CIO Schwegman says IT team should have started Oracle project sooner.
This isn't the way that I.T. likes to make its presence felt on the bottom line.
Overstock.com CIO Shawn Schwegman found himself at the center of a firestorm when company president Patrick Byrne announced that the online retail outlet's warehouses were packed with inventory, and it would fall short on sales for the current quarter because of a computer-system upgrade that caused delays in new products being uploaded to the company's Web site. The fallout: Wall Street analysts promptly downgraded Overstock's stock.
The series of events serves as a reminder to CIOs that IT does, in fact, matter, and that technical glitches can have major business implications. In the case of Overstock, the problems resulted in a five-week delay in posting new items on the site. It took Overstock's IT team longer than expected to fix bugs found while testing a new set of Oracle applications considered key to the company's ability to continue doubling its revenue each year, and Schwegman concluded that functionality in its legacy system couldn't run during the testing, keeping Overstock from posting new inventory on its site.
Oracle technology will help Overstock contend with growth, Overstock.com CIO Shawn Schwegman says.
Schwegman makes no excuses, but he's also pragmatic. "Sometimes, if you make an omelet, you have to break a couple of eggs," Schwegman says. "IT is like the CIA. Nobody knows our successes, but the failures are public knowledge."
The problems arose as Overstock was preparing to go live with Oracle financial and order-management apps designed to reduce the load of the company's proprietary shopping engine. Before the Oracle deployment, Overstock relied on its homegrown system to route orders to the appropriate distribution facility. But Schwegman says it wasn't good at detecting and correcting order and delivery errors, a problem that required a great deal of manual oversight and one the growing company could no longer live with. The Oracle apps handle five pieces of the fulfillment process: order flow, item quantity and cost updates, shipping confirmations, new items, and purchase orders.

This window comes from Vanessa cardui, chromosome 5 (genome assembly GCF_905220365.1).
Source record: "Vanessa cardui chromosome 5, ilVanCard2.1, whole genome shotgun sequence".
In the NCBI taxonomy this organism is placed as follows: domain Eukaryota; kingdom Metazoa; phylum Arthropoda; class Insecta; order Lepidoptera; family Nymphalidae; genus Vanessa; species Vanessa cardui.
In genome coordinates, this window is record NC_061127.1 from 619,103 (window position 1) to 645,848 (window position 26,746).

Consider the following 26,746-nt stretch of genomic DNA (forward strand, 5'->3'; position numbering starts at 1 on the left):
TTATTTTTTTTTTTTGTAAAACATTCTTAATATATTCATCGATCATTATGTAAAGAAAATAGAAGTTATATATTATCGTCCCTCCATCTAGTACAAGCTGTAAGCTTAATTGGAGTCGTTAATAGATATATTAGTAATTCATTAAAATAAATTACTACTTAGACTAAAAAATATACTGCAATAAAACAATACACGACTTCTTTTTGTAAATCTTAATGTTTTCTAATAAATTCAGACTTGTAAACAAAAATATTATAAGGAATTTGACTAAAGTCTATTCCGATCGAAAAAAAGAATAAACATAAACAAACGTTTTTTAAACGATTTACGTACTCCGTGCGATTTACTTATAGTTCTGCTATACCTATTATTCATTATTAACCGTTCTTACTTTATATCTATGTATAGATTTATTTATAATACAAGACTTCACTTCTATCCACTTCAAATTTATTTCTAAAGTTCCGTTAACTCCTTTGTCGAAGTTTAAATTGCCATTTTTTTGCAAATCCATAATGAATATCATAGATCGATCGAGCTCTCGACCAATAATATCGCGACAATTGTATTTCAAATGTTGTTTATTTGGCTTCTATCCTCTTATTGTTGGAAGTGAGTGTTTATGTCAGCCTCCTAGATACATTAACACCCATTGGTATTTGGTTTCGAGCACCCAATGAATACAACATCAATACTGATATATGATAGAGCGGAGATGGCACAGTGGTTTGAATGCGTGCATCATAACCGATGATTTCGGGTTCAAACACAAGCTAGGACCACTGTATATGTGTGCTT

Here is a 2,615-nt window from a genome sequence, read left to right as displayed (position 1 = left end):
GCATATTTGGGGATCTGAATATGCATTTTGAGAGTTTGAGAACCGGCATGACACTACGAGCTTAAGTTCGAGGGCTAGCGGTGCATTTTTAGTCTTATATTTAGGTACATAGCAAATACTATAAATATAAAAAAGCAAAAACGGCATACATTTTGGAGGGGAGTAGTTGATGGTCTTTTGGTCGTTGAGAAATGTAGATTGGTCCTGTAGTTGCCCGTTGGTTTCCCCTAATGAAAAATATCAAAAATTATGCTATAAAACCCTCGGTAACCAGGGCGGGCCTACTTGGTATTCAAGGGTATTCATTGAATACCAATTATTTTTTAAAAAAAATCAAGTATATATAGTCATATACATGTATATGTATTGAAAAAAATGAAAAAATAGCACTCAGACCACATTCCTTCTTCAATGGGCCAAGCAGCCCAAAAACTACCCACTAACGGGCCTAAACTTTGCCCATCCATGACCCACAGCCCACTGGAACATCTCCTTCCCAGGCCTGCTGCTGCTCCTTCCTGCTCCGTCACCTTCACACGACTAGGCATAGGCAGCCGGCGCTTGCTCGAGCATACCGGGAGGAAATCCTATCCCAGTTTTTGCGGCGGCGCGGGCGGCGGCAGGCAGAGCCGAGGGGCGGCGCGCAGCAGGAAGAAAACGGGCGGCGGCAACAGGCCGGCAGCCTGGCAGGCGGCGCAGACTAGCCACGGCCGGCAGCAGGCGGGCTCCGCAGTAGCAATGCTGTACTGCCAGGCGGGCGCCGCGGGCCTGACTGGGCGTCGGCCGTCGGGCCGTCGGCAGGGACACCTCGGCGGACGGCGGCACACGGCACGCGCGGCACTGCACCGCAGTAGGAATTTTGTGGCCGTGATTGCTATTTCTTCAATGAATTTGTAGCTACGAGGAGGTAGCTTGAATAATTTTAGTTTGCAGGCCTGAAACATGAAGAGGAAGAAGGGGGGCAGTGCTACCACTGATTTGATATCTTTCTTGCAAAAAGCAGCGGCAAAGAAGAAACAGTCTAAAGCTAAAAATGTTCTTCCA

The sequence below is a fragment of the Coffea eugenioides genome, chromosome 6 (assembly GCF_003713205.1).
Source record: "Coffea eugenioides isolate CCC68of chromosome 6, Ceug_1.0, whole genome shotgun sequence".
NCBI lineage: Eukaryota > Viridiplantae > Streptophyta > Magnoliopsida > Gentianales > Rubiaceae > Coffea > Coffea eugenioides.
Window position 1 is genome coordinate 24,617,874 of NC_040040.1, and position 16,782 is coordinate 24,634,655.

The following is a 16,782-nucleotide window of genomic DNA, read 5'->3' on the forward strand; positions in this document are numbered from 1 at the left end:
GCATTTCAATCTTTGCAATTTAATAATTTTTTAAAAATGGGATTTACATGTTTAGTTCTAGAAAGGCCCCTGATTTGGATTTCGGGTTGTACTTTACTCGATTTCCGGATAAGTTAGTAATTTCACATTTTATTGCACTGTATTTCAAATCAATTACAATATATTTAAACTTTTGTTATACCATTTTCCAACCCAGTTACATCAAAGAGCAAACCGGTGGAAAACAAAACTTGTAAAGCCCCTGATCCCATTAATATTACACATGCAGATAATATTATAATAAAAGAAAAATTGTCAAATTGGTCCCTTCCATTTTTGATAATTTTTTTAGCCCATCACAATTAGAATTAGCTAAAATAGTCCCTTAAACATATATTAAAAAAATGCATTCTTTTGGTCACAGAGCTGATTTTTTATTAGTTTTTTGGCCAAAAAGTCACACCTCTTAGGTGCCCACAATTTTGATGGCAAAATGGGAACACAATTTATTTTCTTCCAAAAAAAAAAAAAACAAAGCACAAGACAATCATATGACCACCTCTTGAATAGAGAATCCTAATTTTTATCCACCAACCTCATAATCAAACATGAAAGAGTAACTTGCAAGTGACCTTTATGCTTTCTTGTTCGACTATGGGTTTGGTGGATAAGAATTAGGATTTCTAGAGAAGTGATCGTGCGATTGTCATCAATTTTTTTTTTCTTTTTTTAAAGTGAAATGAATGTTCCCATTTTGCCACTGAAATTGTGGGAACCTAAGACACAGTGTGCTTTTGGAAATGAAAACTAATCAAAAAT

Last month, Schwegman sent a memo to suppliers that sell goods on the site to inform them that problems they'd been experiencing, such as failed inventory updates and missing orders, were due to the old architecture's ineffective design. As if that weren't enough, the CIO's problems were compounded late last month when it was revealed that he sold a sizable portion of his stock. Schwegman says he had no knowledge that Byrne was planning an announcement and that he sold only stock he had purchased on the open market, not his company-supplied options.
From an IT perspective, Schwegman would do one thing differently if he could start the project over again, and that's start the effort earlier. The company began planning for the Oracle deployment back in February knowing that the system upgrade had to be completed in time for the holiday season.
The IT staff's ability to make fixes now exceeds the number of bugs being detected, a sign that the system is nearing stability. The problems are largely behind the company now, Schwegman asserts. It has seen a reduction in Web-page load times from 2.4 seconds to 1.6 seconds, which he calls "huge for our customers."
Despite all the negative attention, the Oracle technology will help Overstock be flexible enough to support continued, expected growth of 100% a year, Schwegman says. "In the grand scheme of things, this puts us in a much better position for the future."
But the lesson for other CIOs is clear: Never underestimate the time it takes to successfully complete a software implementation. Says Schwegman, "The more you put into the front of a process, the easier the end of that process is."
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